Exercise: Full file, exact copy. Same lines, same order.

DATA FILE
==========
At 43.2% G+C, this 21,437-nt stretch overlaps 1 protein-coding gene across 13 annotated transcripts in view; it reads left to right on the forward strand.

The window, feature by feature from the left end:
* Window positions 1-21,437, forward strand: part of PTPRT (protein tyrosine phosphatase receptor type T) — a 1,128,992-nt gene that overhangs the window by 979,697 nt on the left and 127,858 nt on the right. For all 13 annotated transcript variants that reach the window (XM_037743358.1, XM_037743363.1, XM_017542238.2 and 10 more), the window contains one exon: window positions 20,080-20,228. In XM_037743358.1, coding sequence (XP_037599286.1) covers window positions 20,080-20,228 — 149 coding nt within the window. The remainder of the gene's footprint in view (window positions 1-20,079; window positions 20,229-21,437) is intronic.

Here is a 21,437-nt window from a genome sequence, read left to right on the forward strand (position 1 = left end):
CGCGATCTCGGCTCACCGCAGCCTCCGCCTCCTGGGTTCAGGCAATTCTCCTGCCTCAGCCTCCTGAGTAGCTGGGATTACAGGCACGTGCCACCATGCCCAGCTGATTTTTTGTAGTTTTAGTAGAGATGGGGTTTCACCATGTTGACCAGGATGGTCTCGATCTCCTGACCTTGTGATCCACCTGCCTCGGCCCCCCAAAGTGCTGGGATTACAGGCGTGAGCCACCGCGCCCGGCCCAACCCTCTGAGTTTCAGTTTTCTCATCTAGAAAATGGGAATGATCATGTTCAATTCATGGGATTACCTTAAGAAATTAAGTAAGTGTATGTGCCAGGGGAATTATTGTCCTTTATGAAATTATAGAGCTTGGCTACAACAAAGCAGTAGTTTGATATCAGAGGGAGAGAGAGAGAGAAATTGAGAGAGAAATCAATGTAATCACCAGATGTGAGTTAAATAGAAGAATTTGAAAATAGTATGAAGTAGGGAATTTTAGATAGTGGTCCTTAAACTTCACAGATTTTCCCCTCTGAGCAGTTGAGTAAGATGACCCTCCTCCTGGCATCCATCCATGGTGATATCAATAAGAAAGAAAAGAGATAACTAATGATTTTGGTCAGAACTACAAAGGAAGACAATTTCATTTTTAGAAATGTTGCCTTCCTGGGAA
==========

At 43.2% G+C, this 21,437-nt stretch overlaps 1 protein-coding gene across 13 annotated transcripts in view; it reads left to right on the forward strand.

The window, feature by feature from the left end:
* Window positions 1-21,437, forward strand: part of PTPRT (protein tyrosine phosphatase receptor type T) — a 1,128,992-nt gene that overhangs the window by 979,697 nt on the left and 127,858 nt on the right. For all 13 annotated transcript variants that reach the window (XM_037743358.1, XM_037743363.1, XM_017542238.2 and 10 more), the window contains one exon: window positions 20,080-20,228. In XM_037743358.1, coding sequence (XP_037599286.1) covers window positions 20,080-20,228 — 149 coding nt within the window. The remainder of the gene's footprint in view (window positions 1-20,079; window positions 20,229-21,437) is intronic.

Here is a 21,437-nt window from a genome sequence, read left to right on the forward strand (position 1 = left end):
CGCGATCTCGGCTCACCGCAGCCTCCGCCTCCTGGGTTCAGGCAATTCTCCTGCCTCAGCCTCCTGAGTAGCTGGGATTACAGGCACGTGCCACCATGCCCAGCTGATTTTTTGTAGTTTTAGTAGAGATGGGGTTTCACCATGTTGACCAGGATGGTCTCGATCTCCTGACCTTGTGATCCACCTGCCTCGGCCCCCCAAAGTGCTGGGATTACAGGCGTGAGCCACCGCGCCCGGCCCAACCCTCTGAGTTTCAGTTTTCTCATCTAGAAAATGGGAATGATCATGTTCAATTCATGGGATTACCTTAAGAAATTAAGTAAGTGTATGTGCCAGGGGAATTATTGTCCTTTATGAAATTATAGAGCTTGGCTACAACAAAGCAGTAGTTTGATATCAGAGGGAGAGAGAGAGAGAAATTGAGAGAGAAATCAATGTAATCACCAGATGTGAGTTAAATAGAAGAATTTGAAAATAGTATGAAGTAGGGAATTTTAGATAGTGGTCCTTAAACTTCACAGATTTTCCCCTCTGAGCAGTTGAGTAAGATGACCCTCCTCCTGGCATCCATCCATGGTGATATCAATAAGAAAGAAAAGAGATAACTAATGATTTTGGTCAGAACTACAAAGGAAGACAATTTCATTTTTAGAAATGTTGCCTTCCTGGGAA